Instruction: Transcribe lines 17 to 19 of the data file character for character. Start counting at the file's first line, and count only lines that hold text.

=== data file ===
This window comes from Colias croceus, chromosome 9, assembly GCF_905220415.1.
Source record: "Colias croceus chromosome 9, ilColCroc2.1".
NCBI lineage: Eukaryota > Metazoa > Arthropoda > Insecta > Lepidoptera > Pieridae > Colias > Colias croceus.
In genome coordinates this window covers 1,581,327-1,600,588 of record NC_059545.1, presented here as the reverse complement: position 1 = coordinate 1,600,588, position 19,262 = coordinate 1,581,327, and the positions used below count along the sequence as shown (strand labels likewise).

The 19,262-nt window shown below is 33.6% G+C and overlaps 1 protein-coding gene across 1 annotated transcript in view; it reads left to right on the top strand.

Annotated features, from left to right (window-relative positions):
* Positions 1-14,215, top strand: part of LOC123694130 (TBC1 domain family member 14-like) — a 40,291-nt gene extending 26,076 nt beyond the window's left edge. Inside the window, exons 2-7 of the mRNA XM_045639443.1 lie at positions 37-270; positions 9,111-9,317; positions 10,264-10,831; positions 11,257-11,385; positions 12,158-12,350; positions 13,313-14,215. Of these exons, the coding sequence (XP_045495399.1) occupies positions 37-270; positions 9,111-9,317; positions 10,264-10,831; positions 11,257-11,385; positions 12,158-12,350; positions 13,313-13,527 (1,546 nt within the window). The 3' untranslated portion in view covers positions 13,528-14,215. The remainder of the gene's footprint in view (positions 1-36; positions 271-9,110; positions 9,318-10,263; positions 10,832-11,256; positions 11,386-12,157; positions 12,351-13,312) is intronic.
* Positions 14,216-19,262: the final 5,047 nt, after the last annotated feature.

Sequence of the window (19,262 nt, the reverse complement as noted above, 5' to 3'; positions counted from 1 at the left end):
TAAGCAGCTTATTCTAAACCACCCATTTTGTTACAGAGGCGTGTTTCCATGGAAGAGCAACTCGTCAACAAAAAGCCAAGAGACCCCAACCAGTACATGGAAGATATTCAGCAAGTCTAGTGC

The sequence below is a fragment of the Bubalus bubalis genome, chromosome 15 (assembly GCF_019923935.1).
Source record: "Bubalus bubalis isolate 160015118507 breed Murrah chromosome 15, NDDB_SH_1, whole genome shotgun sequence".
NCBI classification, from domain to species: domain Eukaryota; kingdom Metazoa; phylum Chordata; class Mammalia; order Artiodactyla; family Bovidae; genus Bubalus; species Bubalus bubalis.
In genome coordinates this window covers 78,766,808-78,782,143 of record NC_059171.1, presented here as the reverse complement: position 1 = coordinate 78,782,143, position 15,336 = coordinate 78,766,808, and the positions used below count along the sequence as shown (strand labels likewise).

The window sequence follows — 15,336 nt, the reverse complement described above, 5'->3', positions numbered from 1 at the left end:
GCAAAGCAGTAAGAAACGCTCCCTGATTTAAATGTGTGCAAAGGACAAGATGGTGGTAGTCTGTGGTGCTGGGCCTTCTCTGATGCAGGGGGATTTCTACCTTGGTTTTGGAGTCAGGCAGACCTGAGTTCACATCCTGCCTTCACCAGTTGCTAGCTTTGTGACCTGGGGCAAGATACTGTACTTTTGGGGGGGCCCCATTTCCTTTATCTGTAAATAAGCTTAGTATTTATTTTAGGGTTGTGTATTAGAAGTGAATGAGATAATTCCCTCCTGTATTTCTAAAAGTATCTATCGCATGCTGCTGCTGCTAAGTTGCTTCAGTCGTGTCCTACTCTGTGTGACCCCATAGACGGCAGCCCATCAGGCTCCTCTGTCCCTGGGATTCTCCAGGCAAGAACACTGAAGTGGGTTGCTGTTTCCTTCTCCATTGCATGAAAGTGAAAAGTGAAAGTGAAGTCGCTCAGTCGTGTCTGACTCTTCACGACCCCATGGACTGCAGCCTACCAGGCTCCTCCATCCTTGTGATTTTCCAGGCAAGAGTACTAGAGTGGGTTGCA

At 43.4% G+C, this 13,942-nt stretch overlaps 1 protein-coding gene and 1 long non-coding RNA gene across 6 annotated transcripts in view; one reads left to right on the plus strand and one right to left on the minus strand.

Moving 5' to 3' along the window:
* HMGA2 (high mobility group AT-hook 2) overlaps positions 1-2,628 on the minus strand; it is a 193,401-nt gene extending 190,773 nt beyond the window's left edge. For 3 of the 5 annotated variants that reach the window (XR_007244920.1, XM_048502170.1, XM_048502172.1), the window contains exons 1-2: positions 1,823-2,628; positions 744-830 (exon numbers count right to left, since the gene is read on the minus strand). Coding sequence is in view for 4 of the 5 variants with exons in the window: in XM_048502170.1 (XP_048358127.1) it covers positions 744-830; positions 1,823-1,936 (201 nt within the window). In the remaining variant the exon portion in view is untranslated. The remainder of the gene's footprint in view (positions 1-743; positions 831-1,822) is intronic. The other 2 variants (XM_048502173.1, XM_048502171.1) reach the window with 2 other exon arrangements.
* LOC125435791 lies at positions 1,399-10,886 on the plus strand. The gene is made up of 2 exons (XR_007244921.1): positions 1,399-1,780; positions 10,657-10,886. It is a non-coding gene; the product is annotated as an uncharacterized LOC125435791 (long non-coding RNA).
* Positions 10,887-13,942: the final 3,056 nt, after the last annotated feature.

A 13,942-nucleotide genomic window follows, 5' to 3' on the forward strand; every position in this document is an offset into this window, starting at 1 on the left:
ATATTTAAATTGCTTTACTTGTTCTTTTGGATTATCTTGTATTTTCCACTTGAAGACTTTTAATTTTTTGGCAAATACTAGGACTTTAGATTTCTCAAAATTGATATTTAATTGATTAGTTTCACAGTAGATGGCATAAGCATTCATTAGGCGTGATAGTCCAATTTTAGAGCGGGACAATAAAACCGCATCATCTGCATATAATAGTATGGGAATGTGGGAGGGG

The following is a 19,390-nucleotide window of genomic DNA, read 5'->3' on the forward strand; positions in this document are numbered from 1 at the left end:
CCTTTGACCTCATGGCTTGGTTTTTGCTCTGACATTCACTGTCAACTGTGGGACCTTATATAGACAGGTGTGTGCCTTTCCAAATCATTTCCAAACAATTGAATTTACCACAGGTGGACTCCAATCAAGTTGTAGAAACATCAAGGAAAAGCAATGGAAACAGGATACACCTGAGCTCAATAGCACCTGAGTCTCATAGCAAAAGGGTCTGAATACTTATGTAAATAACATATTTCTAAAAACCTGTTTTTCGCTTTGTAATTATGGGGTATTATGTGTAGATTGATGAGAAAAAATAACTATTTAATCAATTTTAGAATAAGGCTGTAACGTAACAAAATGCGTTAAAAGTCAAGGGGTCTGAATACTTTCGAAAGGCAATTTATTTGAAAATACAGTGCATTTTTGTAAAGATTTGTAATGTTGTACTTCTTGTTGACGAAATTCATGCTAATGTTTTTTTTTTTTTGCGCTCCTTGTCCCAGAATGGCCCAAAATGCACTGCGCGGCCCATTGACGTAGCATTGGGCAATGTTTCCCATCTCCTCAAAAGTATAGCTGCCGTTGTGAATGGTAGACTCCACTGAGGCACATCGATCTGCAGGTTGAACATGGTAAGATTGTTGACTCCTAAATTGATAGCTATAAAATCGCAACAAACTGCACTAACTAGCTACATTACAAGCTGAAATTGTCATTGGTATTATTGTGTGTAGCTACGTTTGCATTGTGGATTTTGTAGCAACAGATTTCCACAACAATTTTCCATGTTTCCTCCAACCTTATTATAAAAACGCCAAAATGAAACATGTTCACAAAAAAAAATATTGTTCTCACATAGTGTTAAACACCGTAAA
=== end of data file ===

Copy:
At 43.4% G+C, this 13,942-nt stretch overlaps 1 protein-coding gene and 1 long non-coding RNA gene across 6 annotated transcripts in view; one reads left to right on the plus strand and one right to left on the minus strand.

Moving 5' to 3' along the window:
* HMGA2 (high mobility group AT-hook 2) overlaps positions 1-2,628 on the minus strand; it is a 193,401-nt gene extending 190,773 nt beyond the window's left edge. For 3 of the 5 annotated variants that reach the window (XR_007244920.1, XM_048502170.1, XM_048502172.1), the window contains exons 1-2: positions 1,823-2,628; positions 744-830 (exon numbers count right to left, since the gene is read on the minus strand). Coding sequence is in view for 4 of the 5 variants with exons in the window: in XM_048502170.1 (XP_048358127.1) it covers positions 744-830; positions 1,823-1,936 (201 nt within the window). In the remaining variant the exon portion in view is untranslated. The remainder of the gene's footprint in view (positions 1-743; positions 831-1,822) is intronic. The other 2 variants (XM_048502173.1, XM_048502171.1) reach the window with 2 other exon arrangements.